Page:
Cognitive Rehabilitation of Executive Functions

Cognitive Rehabilitation of Executive Functions

Lawrence S. Dilks, Ph.D. and Kimberly S. Hutchinson, Ph.D.

This set of two workbooks by Lawrence S. Dilks, Ph.D., and Kimberly Hutchinson, Ph.D. developed for clinicians, features practical intervention exercises involving the reconstruction of executive functions of the brain. Using functional approaches, the authors address: attention, concentration, processing speed, categorization, sequencing, awareness, neglect, working memory, reasoning, judgment, humor, language, planning ability, impulse control, and stress/anger management.

Items that come with the two-volume set include:

  • 1 CD or 1 USB Drive (containing all exercises in PDF format from Workbooks)
  • 1 Stopwatch

Check out the new Tip Card -- EXECUTIVE FUNCTIONS -- by the same authors.

Use it as a vital addition to the clinical process.

Item: CREF
Price: $150.00
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Full Description

The two-workbook set has practical intervention exercises focusing on the reconstruction of brain executive functions. The clinical approaches used address the following functions: attention, concentration, processing speed, categorization, sequencing, awareness, neglect, working memory, reasoning, judgment, humor, language, planning ability, impulse control, and stress/anger management.

Within the workbooks, each chapter begins with a brief overview, followed with a description of the realm of functioning to be covered, concluding with 1-2 page exercises that can be performed by a paraprofessional or family member. Every exercise only takes a few minutes to complete and can be arranged to supplement other forms of intervention. All of the exercises have been developed and proven through years of practical application with inpatient and outpatient clients in Rehabilitation.

ISBN# 9781931117692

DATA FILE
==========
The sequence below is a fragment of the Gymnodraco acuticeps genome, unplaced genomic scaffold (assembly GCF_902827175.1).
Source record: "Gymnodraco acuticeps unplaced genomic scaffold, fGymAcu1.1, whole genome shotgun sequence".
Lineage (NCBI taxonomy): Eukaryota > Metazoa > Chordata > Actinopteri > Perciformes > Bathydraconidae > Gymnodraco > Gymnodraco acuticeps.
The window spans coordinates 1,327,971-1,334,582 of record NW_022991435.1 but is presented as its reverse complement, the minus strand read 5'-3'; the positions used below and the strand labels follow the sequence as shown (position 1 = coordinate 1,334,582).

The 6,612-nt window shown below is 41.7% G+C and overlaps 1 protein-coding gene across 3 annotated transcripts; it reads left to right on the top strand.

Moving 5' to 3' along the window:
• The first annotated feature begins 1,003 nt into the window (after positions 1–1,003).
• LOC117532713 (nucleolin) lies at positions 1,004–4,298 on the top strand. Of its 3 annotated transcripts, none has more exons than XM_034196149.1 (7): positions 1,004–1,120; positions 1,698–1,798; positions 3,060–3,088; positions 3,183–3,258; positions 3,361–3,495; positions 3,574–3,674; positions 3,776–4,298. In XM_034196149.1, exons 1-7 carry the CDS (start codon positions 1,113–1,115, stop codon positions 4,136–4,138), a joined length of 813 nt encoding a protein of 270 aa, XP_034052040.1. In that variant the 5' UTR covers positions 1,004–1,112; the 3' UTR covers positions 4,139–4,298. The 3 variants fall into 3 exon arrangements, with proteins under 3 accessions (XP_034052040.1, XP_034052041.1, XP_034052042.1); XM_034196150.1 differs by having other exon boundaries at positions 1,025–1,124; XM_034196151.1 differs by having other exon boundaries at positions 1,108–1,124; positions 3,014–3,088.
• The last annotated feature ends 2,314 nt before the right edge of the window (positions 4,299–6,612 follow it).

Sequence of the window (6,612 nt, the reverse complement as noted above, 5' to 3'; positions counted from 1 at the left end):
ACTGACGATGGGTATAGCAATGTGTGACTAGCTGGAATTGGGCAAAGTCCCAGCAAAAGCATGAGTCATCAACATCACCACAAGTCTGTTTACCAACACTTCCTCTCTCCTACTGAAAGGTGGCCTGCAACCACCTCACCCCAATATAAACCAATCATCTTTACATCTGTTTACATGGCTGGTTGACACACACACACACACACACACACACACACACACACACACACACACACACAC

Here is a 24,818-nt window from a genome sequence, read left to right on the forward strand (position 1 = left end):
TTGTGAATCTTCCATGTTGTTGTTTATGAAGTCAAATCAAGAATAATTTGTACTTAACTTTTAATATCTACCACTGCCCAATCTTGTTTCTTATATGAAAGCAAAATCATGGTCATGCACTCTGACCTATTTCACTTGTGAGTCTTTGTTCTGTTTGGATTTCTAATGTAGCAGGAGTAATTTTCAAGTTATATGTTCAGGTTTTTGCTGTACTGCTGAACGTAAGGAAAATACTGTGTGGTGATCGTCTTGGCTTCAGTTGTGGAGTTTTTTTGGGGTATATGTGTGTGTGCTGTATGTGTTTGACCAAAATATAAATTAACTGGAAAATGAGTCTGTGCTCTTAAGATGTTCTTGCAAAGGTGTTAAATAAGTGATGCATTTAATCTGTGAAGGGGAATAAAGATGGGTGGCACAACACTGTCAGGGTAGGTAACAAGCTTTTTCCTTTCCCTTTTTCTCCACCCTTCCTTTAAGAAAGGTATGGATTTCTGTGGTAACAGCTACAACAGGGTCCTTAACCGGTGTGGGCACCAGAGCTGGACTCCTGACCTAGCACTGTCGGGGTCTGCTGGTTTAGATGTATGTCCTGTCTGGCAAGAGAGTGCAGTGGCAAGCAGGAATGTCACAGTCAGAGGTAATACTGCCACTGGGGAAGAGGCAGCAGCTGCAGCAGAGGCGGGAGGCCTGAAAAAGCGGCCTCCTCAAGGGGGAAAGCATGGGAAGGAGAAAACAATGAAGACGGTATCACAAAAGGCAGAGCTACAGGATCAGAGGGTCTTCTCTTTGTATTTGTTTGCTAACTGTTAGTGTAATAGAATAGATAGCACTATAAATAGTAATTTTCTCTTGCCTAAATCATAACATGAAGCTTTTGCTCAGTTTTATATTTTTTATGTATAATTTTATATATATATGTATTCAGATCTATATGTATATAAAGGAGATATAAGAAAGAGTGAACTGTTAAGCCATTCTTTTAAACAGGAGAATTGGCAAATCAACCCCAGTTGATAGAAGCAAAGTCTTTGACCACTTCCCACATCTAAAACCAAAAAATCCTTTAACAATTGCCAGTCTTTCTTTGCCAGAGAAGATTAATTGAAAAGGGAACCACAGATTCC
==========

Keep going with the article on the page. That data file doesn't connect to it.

Pages Volume 1-188 pages, Volume 2 -236 pages
Year 2016


Kimberly S. Hutchinson, Ph.D.,

She is a Clinical Psychologist with Counseling Services in Lake Charles, Louisiana and Physical Rehabilitation Services at Lake Charles Memorial Hospital. She graduated from Barry University, Villanova University, and Fielding Graduate University. Kim taught at Barry University and has a research interest in rehabilitation and is completing a fellowship in Neurocognitive Rehabilitation at Lake Charles Memorial Hospital.

Lawrence S. Dilks, Ph.D.,

He is a Clinical Neuropsychologist who has a private practice with Counseling Services in Lake Charles Louisiana and serves as the head of the Department of Neuropsychology with the Physical Rehabilitation Service at Lake Charles Memorial Hospital. He graduated from Truman State University, Kansas State at Pittsburg and The University of Southern Mississippi. Larry served four years as an Army Clinical Psychologist. He taught at Northwestern and McNeese State Universities. In the past 37 years, Larry has focused on helping individuals overcome psychological and cognitive impairments with the primary goal of maintaining as much independence as possible.


Table of Contents

Chapter 1. Forward and Introduction

Chapter 2. Attention and Concentration